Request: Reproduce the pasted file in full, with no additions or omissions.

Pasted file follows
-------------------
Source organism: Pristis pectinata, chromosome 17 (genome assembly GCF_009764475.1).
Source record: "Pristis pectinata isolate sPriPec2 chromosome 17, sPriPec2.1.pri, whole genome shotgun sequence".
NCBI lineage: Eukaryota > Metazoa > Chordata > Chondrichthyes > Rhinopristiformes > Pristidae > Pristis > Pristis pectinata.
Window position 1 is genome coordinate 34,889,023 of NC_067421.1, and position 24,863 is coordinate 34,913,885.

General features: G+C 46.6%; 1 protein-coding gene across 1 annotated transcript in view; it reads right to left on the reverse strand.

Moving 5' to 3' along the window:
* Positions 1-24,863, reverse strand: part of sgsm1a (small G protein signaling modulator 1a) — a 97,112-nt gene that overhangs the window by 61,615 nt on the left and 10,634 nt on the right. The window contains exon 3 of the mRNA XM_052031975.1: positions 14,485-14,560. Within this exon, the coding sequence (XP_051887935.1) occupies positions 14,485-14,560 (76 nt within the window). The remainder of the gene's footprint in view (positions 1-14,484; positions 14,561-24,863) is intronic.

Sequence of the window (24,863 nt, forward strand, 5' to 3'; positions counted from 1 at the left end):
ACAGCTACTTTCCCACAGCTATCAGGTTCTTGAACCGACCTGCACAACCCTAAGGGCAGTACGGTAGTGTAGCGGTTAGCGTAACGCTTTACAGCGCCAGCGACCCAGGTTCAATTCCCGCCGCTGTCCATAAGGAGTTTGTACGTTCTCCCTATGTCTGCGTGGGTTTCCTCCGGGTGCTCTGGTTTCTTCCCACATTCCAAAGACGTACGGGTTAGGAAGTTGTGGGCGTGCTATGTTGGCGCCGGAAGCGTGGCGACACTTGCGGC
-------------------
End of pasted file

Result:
Source organism: Pristis pectinata, chromosome 17 (genome assembly GCF_009764475.1).
Source record: "Pristis pectinata isolate sPriPec2 chromosome 17, sPriPec2.1.pri, whole genome shotgun sequence".
NCBI lineage: Eukaryota > Metazoa > Chordata > Chondrichthyes > Rhinopristiformes > Pristidae > Pristis > Pristis pectinata.
Window position 1 is genome coordinate 34,889,023 of NC_067421.1, and position 24,863 is coordinate 34,913,885.

General features: G+C 46.6%; 1 protein-coding gene across 1 annotated transcript in view; it reads right to left on the reverse strand.

Moving 5' to 3' along the window:
* Positions 1-24,863, reverse strand: part of sgsm1a (small G protein signaling modulator 1a) — a 97,112-nt gene that overhangs the window by 61,615 nt on the left and 10,634 nt on the right. The window contains exon 3 of the mRNA XM_052031975.1: positions 14,485-14,560. Within this exon, the coding sequence (XP_051887935.1) occupies positions 14,485-14,560 (76 nt within the window). The remainder of the gene's footprint in view (positions 1-14,484; positions 14,561-24,863) is intronic.

Sequence of the window (24,863 nt, forward strand, 5' to 3'; positions counted from 1 at the left end):
ACAGCTACTTTCCCACAGCTATCAGGTTCTTGAACCGACCTGCACAACCCTAAGGGCAGTACGGTAGTGTAGCGGTTAGCGTAACGCTTTACAGCGCCAGCGACCCAGGTTCAATTCCCGCCGCTGTCCATAAGGAGTTTGTACGTTCTCCCTATGTCTGCGTGGGTTTCCTCCGGGTGCTCTGGTTTCTTCCCACATTCCAAAGACGTACGGGTTAGGAAGTTGTGGGCGTGCTATGTTGGCGCCGGAAGCGTGGCGACACTTGCGGC